For the second straight season, the San Jose Sharks started the NHL season without a loss in regulation through eight games. On Monday, San Jose defeated the Detroit Red Wings in a shootout to take the streak to nine games, but a last-second loss Thursday to the Boston Bruins lands the Sharks at 8-1-1.
What do we make of this hot start, though?
The 2013 Sharks’ hot start to the lockout-shortened season resulted in a sixth seed in the Western Conference playoff picture and an eventual loss to the Los Angeles Kings in the Conference Semifinals.
While the same result is clearly still in the cards for the 2013-14 Sharks, judging by the team’s rich history in not meeting expectations come playoff time, this year’s squad has a different offensive mentality and strategy on the ice. It is evident by the 38.8 shots per game and 4.33 goals per game—both NHL-leading.
There will always be doubters of the Sharks, and rightfully so, but San Jose has been far and away the best team on the ice in the early NHL season. They have done it without contributions from the injured Dan Boyle and Raffi Torres, as well as starting a 19-year-old on the first line and a 20-year-old without significant AHL experience.
The long 82-game season will clearly be a test, but the Sharks’ relentless offense and stubborn defense, all without the help of several key players, hints at this hot start becoming quite sustainable.
For the second straight season, Patrick Marleau is off to a hot start with eight goals in 10 games. But arguably the biggest surprise of the early season has been the arrival of 19-year-old Tomas Hertl, who has seven goals through 10 games (four goals on Oct. 8).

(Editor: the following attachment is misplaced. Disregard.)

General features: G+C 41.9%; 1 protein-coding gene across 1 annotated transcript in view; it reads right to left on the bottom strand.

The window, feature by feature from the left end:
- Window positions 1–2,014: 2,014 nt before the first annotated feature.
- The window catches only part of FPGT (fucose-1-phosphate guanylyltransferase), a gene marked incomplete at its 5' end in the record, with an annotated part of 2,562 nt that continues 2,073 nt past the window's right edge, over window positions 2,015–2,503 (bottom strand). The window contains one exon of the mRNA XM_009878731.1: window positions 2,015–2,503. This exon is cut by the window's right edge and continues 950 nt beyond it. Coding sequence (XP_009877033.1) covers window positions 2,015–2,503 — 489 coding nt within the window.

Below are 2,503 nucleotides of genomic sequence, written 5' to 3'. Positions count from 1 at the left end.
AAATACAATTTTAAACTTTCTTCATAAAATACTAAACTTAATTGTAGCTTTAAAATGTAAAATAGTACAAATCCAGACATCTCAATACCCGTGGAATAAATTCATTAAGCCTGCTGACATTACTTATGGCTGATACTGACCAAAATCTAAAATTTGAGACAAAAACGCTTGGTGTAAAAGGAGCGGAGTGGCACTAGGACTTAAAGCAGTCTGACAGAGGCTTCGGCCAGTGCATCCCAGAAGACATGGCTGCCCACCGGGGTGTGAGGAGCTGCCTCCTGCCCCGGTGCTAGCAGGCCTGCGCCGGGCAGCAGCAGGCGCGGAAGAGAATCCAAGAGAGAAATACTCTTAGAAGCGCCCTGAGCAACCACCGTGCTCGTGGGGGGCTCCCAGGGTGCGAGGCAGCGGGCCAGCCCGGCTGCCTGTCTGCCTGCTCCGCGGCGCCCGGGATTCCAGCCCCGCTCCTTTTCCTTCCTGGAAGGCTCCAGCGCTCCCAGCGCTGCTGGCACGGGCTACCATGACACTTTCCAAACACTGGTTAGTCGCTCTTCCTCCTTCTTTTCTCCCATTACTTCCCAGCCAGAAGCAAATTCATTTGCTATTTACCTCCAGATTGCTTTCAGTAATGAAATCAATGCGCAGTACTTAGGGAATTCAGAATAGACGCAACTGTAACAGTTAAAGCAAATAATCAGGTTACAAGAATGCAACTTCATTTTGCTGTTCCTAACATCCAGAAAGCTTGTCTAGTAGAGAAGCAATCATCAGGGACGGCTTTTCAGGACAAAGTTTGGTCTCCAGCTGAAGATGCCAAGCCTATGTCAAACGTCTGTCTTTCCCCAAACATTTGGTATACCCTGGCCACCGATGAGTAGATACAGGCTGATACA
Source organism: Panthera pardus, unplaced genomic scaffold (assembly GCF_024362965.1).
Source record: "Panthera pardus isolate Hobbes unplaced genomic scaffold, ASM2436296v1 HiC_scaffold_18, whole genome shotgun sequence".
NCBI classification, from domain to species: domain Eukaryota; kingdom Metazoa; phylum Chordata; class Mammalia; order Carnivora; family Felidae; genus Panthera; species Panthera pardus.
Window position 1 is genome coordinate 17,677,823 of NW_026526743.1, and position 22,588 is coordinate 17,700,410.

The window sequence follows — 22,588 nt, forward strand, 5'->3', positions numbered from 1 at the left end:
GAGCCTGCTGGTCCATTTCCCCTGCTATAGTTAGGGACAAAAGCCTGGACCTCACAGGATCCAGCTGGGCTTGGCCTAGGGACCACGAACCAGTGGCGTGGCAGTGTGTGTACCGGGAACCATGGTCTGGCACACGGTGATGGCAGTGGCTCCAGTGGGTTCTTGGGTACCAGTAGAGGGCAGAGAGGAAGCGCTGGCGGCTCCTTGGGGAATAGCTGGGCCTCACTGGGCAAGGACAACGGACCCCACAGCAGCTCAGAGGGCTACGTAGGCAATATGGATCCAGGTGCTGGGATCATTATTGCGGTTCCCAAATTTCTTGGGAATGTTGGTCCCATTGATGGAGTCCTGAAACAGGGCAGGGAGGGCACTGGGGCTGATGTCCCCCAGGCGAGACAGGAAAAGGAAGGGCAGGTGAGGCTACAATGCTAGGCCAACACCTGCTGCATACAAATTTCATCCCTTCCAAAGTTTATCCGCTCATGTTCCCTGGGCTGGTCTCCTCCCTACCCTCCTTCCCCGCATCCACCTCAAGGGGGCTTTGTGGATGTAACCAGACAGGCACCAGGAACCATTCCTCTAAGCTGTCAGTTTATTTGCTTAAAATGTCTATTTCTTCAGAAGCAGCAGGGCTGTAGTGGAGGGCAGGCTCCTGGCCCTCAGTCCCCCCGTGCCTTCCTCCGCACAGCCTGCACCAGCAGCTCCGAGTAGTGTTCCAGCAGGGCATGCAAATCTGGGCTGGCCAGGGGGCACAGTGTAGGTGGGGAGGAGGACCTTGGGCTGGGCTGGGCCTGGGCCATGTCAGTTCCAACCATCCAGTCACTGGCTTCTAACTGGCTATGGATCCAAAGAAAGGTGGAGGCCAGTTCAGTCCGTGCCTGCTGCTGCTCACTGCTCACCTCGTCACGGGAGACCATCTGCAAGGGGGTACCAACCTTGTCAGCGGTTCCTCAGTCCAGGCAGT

However, neither of these hot starts will be sustainable.
Marleau’s 2013 hot start of nine goals through the first five games led to a season total of 17 goals during the 48-game season, and his success always seems to taper off as the season goes on. Despite being placed on a line with the playmaking Logan Couture this season, it is likely Marleau’s impressive numbers will not be sustained.
Hertl, on the other hand, has all the potential of sustaining those numbers on the Joe Thornton-Brent Burns line. However, we have already seen Hertl’s inexperience on the ice, as players have made him an obvious target in their defensive game plan. Several big hits have already led to tentativeness around the net, and he has scored just once since his four-goal performance.
The Sharks’ speed is a clear change in the offensive strategy of the team this season, as not one of their opponents has been able to significantly put a damper on the up-tempo pace.
The speed is a not going to change, either. General manager Doug Wilson and head coach Todd McLellan spent the offseason fostering a team built on speed and getting shots to the net, with the acquisition of Tyler Kennedy and additions of the youngsters Hertl and Matt Nieto.
Possibly adding a healthy Martin Havlat to that mix sometime this season, as well as the return of Torres will only make that aspect of the Sharks’ success stronger.
The Sharks have allowed the third-fewest goals in the NHL, as well as the second-fewest shots on net through nine games this season—an area the team has made a point to clean up early.
It also helps when the Sharks have the ultra-durable Antti Niemi between the pipes. He leads the NHL with eight wins so far this year.
The loss of Dan Boyle will have an effect on the success of the defense, but when fully healthy, the Marc-Edouard Vlasic-led San Jose defense is one of the best the NHL has to offer.
The Sharks’ special teams has been the wild card of the team for the past few seasons, and it seems to be headed in that direction once again this season.
San Jose sits comfortably in the top 10 in both power-play percentage (seventh in the NHL) and penalty-kill percentage (sixth in the NHL). But while the penalty kill will see its ups and downs during the long season, the power play without Dan Boyle has seemed rather lackluster. Boyle’s injury will presumably not keep him out for long, but his impact on the ice when San Jose is up a man should not go unnoticed.
The Sharks will find success with the power-play line of Couture-Thornton-Marleau, regardless, but that line becomes a whole lot more lethal with the entire squad healthy.
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